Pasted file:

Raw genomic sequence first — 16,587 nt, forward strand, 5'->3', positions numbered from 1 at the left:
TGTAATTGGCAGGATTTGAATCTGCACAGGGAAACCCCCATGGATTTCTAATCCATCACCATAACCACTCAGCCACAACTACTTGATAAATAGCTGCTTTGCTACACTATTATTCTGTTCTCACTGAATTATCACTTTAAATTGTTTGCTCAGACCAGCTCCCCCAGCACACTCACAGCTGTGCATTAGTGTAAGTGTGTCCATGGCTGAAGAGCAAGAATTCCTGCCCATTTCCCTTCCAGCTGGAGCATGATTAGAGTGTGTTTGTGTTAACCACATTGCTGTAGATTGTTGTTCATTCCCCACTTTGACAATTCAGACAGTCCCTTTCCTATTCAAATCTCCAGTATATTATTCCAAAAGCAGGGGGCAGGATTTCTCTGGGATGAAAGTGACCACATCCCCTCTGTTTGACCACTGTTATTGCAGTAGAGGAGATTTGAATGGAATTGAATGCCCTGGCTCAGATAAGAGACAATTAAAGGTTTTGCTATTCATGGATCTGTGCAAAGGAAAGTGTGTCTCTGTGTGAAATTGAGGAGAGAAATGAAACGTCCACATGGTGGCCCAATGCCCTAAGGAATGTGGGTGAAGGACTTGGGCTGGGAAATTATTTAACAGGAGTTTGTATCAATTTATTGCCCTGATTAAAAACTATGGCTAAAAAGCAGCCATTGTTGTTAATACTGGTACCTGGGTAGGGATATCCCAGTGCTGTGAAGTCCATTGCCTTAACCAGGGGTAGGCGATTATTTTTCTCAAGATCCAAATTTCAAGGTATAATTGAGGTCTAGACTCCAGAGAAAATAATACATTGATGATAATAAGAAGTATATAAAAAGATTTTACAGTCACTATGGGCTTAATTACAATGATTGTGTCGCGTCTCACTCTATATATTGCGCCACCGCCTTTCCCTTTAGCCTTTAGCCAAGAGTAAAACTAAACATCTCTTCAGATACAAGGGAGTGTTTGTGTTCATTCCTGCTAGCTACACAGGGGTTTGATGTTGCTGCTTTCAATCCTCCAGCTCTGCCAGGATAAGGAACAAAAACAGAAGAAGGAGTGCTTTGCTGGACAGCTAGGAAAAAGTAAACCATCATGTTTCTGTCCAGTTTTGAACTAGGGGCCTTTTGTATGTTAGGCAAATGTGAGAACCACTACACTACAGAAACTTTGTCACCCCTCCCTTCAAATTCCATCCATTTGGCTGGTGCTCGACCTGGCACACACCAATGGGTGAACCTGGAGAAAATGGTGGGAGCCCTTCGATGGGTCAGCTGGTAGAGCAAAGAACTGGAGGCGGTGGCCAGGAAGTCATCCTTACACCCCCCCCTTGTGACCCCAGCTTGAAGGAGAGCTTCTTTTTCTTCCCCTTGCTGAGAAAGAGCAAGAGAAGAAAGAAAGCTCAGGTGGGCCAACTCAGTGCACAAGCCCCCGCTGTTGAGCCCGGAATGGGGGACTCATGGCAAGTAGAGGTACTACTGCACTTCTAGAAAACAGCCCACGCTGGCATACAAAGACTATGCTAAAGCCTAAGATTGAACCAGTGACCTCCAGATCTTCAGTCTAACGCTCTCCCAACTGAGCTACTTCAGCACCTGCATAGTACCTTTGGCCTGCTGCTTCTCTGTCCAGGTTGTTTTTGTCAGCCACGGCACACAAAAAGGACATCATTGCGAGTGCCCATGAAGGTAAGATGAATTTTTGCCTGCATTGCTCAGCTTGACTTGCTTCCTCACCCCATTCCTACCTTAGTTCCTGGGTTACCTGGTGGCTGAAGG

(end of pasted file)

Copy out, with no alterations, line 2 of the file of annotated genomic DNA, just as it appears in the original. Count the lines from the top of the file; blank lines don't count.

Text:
TGTAATTGGCAGGATTTGAATCTGCACAGGGAAACCCCCATGGATTTCTAATCCATCACCATAACCACTCAGCCACAACTACTTGATAAATAGCTGCTTTGCTACACTATTATTCTGTTCTCACTGAATTATCACTTTAAATTGTTTGCTCAGACCAGCTCCCCCAGCACACTCACAGCTGTGCATTAGTGTAAGTGTGTCCATGGCTGAAGAGCAAGAATTCCTGCCCATTTCCCTTCCAGCTGGAGCATGATTAGAGTGTGTTTGTGTTAACCACATTGCTGTAGATTGTTGTTCATTCCCCACTTTGACAATTCAGACAGTCCCTTTCCTATTCAAATCTCCAGTATATTATTCCAAAAGCAGGGGGCAGGATTTCTCTGGGATGAAAGTGACCACATCCCCTCTGTTTGACCACTGTTATTGCAGTAGAGGAGATTTGAATGGAATTGAATGCCCTGGCTCAGATAAGAGACAATTAAAGGTTTTGCTATTCATGGATCTGTGCAAAGGAAAGTGTGTCTCTGTGTGAAATTGAGGAGAGAAATGAAACGTCCACATGGTGGCCCAATGCCCTAAGGAATGTGGGTGAAGGACTTGGGCTGGGAAATTATTTAACAGGAGTTTGTATCAATTTATTGCCCTGATTAAAAACTATGGCTAAAAAGCAGCCATTGTTGTTAATACTGGTACCTGGGTAGGGATATCCCAGTGCTGTGAAGTCCATTGCCTTAACCAGGGGTAGGCGATTATTTTTCTCAAGATCCAAATTTCAAGGTATAATTGAGGTCTAGACTCCAGAGAAAATAATACATTGATGATAATAAGAAGTATATAAAAAGATTTTACAGTCACTATGGGCTTAATTACAATGATTGTGTCGCGTCTCACTCTATATATTGCGCCACCGCCTTTCCCTTTAGCCTTTAGCCAAGAGTAAAACTAAACATCTCTTCAGATACAAGGGAGTGTTTGTGTTCATTCCTGCTAGCTACACAGGGGTTTGATGTTGCTGCTTTCAATCCTCCAGCTCTGCCAGGATAAGGAACAAAAACAGAAGAAGGAGTGCTTTGCTGGACAGCTAGGAAAAAGTAAACCATCATGTTTCTGTCCAGTTTTGAACTAGGGGCCTTTTGTATGTTAGGCAAATGTGAGAACCACTACACTACAGAAACTTTGTCACCCCTCCCTTCAAATTCCATCCATTTGGCTGGTGCTCGACCTGGCACACACCAATGGGTGAACCTGGAGAAAATGGTGGGAGCCCTTCGATGGGTCAGCTGGTAGAGCAAAGAACTGGAGGCGGTGGCCAGGAAGTCATCCTTACACCCCCCCCTTGTGACCCCAGCTTGAAGGAGAGCTTCTTTTTCTTCCCCTTGCTGAGAAAGAGCAAGAGAAGAAAGAAAGCTCAGGTGGGCCAACTCAGTGCACAAGCCCCCGCTGTTGAGCCCGGAATGGGGGACTCATGGCAAGTAGAGGTACTACTGCACTTCTAGAAAACAGCCCACGCTGGCATACAAAGACTATGCTAAAGCCTAAGATTGAACCAGTGACCTCCAGATCTTCAGTCTAACGCTCTCCCAACTGAGCTACTTCAGCACCTGCATAGTACCTTTGGCCTGCTGCTTCTCTGTCCAGGTTGTTTTTGTCAGCCACGGCACACAAAAAGGACATCATTGCGAGTGCCCATGAAGGTAAGATGAATTTTTGCCTGCATTGCTCAGCTTGACTTGCTTCCTCACCCCATTCCTACCTTAGTTCCTGGGTTACCTGGTGGCTGAAGG